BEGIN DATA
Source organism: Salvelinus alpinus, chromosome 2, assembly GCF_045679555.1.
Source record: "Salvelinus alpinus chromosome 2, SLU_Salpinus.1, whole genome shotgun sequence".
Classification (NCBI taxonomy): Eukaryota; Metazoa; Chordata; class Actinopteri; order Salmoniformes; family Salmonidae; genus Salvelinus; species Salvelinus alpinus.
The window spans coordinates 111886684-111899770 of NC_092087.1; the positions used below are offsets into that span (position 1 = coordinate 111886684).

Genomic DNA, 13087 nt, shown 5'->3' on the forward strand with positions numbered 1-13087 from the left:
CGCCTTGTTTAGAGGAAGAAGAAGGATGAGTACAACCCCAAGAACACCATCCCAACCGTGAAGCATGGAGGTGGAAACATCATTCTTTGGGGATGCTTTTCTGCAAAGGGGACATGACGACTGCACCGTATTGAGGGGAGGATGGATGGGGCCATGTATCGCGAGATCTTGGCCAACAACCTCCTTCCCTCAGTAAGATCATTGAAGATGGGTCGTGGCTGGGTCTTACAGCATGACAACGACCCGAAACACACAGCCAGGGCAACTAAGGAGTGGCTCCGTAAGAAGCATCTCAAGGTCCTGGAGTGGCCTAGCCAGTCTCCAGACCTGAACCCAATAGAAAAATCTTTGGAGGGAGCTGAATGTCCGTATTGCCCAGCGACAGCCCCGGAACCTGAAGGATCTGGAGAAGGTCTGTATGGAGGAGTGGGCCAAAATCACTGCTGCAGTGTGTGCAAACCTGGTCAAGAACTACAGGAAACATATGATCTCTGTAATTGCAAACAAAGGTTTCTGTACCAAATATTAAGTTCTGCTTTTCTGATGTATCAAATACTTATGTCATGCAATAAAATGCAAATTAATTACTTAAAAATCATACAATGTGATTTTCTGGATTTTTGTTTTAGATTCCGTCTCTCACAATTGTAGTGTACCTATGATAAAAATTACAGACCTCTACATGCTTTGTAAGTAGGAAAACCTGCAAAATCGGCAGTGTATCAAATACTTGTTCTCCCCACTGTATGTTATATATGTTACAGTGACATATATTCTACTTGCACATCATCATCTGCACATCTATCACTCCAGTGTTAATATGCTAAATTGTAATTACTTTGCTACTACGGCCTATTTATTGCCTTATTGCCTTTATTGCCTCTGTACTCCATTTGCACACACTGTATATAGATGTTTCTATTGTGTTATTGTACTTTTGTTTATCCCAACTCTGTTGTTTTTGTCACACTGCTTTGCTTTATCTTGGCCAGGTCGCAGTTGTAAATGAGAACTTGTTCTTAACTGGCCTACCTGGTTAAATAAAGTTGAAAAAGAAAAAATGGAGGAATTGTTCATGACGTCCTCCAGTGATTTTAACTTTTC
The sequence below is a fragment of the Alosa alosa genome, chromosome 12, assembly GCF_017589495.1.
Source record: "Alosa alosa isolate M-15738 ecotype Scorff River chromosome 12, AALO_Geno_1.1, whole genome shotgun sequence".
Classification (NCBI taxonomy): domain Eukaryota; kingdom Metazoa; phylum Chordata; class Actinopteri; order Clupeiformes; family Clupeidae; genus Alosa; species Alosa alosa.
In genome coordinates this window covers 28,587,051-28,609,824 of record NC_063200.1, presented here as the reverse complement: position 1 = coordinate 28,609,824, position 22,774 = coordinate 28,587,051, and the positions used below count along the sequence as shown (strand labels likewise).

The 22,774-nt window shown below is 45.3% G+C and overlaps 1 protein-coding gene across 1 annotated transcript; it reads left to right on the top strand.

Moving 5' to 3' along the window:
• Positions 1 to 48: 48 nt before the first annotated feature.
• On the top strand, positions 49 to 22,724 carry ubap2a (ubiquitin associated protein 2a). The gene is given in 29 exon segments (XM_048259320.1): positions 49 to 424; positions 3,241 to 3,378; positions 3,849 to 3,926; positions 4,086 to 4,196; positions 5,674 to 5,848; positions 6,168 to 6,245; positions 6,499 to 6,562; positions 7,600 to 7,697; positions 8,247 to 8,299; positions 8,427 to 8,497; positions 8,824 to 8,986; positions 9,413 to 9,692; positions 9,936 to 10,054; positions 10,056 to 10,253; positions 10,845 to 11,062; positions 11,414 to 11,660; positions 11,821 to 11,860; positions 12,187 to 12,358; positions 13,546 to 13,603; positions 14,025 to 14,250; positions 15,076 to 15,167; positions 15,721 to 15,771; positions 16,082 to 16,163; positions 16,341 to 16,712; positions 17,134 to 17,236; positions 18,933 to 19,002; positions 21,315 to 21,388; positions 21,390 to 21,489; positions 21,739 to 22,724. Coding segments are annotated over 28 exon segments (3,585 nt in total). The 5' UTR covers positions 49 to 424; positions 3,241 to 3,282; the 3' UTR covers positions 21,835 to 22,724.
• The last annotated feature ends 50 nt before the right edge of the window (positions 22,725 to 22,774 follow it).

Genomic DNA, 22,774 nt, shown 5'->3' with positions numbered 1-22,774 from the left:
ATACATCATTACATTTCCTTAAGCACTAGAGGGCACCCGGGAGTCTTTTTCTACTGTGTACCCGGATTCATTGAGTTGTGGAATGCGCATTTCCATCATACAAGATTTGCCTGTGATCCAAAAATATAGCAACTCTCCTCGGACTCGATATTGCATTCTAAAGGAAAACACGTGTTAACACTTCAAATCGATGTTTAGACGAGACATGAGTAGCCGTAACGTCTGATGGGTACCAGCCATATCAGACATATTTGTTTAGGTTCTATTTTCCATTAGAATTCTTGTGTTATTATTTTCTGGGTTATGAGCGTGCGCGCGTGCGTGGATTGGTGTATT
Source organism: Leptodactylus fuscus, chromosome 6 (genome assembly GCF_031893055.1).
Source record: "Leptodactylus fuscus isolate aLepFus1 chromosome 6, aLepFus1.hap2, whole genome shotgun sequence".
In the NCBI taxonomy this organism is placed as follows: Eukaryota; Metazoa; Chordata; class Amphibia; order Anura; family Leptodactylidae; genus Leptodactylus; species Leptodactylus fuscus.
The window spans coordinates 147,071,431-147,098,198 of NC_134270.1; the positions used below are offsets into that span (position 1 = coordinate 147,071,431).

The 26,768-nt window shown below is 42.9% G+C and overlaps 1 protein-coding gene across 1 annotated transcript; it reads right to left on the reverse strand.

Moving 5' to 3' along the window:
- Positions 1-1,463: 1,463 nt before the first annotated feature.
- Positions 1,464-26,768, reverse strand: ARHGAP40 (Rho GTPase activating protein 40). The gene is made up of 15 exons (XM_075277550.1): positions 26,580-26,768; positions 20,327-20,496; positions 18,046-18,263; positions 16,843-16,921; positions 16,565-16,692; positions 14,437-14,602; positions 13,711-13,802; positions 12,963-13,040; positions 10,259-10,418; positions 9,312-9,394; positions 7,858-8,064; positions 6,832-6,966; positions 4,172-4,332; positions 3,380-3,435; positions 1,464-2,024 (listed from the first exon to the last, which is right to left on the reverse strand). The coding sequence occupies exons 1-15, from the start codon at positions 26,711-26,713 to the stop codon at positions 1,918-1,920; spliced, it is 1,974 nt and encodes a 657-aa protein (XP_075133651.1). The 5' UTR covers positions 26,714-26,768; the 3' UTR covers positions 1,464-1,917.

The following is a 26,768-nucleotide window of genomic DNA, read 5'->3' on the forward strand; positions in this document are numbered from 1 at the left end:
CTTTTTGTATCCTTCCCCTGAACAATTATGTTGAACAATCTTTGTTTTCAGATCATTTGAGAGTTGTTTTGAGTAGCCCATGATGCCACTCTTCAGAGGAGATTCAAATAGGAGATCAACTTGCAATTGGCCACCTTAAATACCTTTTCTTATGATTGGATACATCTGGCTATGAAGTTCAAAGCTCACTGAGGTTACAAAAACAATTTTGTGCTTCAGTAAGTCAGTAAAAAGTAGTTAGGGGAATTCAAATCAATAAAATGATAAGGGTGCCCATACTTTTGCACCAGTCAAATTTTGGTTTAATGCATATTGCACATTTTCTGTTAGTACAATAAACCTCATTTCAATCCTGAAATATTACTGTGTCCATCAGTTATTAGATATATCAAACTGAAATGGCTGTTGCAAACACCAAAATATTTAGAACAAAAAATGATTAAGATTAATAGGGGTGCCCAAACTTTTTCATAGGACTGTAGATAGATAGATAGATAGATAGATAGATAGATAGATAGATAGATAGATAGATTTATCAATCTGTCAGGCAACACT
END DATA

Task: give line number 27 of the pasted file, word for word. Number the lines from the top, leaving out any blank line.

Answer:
CTTTTTGTATCCTTCCCCTGAACAATTATGTTGAACAATCTTTGTTTTCAGATCATTTGAGAGTTGTTTTGAGTAGCCCATGATGCCACTCTTCAGAGGAGATTCAAATAGGAGATCAACTTGCAATTGGCCACCTTAAATACCTTTTCTTATGATTGGATACATCTGGCTATGAAGTTCAAAGCTCACTGAGGTTACAAAAACAATTTTGTGCTTCAGTAAGTCAGTAAAAAGTAGTTAGGGGAATTCAAATCAATAAAATGATAAGGGTGCCCATACTTTTGCACCAGTCAAATTTTGGTTTAATGCATATTGCACATTTTCTGTTAGTACAATAAACCTCATTTCAATCCTGAAATATTACTGTGTCCATCAGTTATTAGATATATCAAACTGAAATGGCTGTTGCAAACACCAAAATATTTAGAACAAAAAATGATTAAGATTAATAGGGGTGCCCAAACTTTTTCATAGGACTGTAGATAGATAGATAGATAGATAGATAGATAGATAGATAGATAGATAGATAGATTTATCAATCTGTCAGGCAACACT